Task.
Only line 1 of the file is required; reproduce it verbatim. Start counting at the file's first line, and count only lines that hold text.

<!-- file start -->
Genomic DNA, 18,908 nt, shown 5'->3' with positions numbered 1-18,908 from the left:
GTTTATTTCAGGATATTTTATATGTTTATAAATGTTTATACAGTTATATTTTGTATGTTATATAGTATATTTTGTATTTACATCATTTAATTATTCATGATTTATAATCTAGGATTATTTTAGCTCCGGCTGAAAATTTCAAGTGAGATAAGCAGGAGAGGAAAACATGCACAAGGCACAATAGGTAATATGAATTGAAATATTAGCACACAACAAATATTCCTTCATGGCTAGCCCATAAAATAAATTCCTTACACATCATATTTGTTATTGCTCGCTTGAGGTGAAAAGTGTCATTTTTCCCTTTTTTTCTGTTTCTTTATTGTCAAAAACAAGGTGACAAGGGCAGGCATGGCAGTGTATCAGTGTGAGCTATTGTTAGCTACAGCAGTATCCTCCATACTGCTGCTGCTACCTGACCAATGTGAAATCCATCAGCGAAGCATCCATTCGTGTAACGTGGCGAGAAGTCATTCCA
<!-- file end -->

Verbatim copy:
Genomic DNA, 18,908 nt, shown 5'->3' with positions numbered 1-18,908 from the left: